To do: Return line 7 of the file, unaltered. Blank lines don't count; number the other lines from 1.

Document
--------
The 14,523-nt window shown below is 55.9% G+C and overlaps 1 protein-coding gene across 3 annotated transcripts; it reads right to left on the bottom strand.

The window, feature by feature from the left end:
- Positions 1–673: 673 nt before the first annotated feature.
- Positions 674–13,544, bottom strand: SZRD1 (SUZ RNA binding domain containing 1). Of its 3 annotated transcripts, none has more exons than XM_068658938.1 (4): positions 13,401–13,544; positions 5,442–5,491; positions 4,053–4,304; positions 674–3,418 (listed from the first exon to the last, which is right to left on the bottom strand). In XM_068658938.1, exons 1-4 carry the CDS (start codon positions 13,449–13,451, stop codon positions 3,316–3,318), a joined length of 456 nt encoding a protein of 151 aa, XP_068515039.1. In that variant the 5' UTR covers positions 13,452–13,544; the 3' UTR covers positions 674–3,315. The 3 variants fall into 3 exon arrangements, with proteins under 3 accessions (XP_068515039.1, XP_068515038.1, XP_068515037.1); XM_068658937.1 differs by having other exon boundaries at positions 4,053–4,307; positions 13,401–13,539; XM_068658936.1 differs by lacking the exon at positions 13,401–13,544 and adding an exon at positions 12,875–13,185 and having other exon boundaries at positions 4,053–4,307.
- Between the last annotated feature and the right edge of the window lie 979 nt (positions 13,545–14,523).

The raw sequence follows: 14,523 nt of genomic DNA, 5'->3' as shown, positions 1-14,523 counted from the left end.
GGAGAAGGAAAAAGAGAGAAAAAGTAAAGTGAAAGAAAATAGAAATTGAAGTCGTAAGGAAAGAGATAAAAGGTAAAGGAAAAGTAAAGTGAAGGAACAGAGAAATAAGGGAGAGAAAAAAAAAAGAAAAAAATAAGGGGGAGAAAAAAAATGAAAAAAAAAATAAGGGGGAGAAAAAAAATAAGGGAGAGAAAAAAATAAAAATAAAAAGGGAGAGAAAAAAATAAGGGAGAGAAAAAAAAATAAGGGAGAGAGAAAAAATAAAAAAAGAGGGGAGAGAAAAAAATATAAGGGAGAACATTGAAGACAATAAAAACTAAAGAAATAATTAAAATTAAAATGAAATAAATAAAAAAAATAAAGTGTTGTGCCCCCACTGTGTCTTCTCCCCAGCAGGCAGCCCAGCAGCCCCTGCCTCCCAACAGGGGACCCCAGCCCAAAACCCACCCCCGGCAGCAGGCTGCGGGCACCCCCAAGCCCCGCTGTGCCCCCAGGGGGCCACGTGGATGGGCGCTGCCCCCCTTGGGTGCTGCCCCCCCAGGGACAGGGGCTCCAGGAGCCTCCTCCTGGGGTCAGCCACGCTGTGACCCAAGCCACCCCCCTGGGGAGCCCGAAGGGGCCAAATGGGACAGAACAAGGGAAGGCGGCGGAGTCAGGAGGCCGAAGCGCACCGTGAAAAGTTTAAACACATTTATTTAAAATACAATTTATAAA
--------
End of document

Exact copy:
GGAGAAGGAAAAAGAGAGAAAAAGTAAAGTGAAAGAAAATAGAAATTGAAGTCGTAAGGAAAGAGATAAAAGGTAAAGGAAAAGTAAAGTGAAGGAACAGAGAAATAAGGGAGAGAAAAAAAAAAGAAAAAAATAAGGGGGAGAAAAAAAATGAAAAAAAAAATAAGGGGGAGAAAAAAAATAAGGGAGAGAAAAAAATAAAAATAAAAAGGGAGAGAAAAAAATAAGGGAGAGAAAAAAAAATAAGGGAGAGAGAAAAAATAAAAAAAGAGGGGAGAGAAAAAAATATAAGGGAGAACATTGAAGACAATAAAAACTAAAGAAATAATTAAAATTAAAATGAAATAAATAAAAAAAATAAAGTGTTGTGCCCCCACTGTGTCTTCTCCCCAGCAGGCAGCCCAGCAGCCCCTGCCTCCCAACAGGGGACCCCAGCCCAAAACCCACCCCCGGCAGCAGGCTGCGGGCACCCCCAAGCCCCGCTGTGCCCCCAGGGGGCCACGTGGATGGGCGCTGCCCCCCTTGGGTGCTGCCCCCCCAGGGACAGGGGCTCCAGGAGCCTCCTCCTGGGGTCAGCCACGCTGTGACCCAAGCCACCCCCCTGGGGAGCCCGAAGGGGCCAAATGGGACAGAACAAGGGAAGGCGGCGGAGTCAGGAGGCCGAAGCGCACCGTGAAAAGTTTAAACACATTTATTTAAAATACAATTTATAAA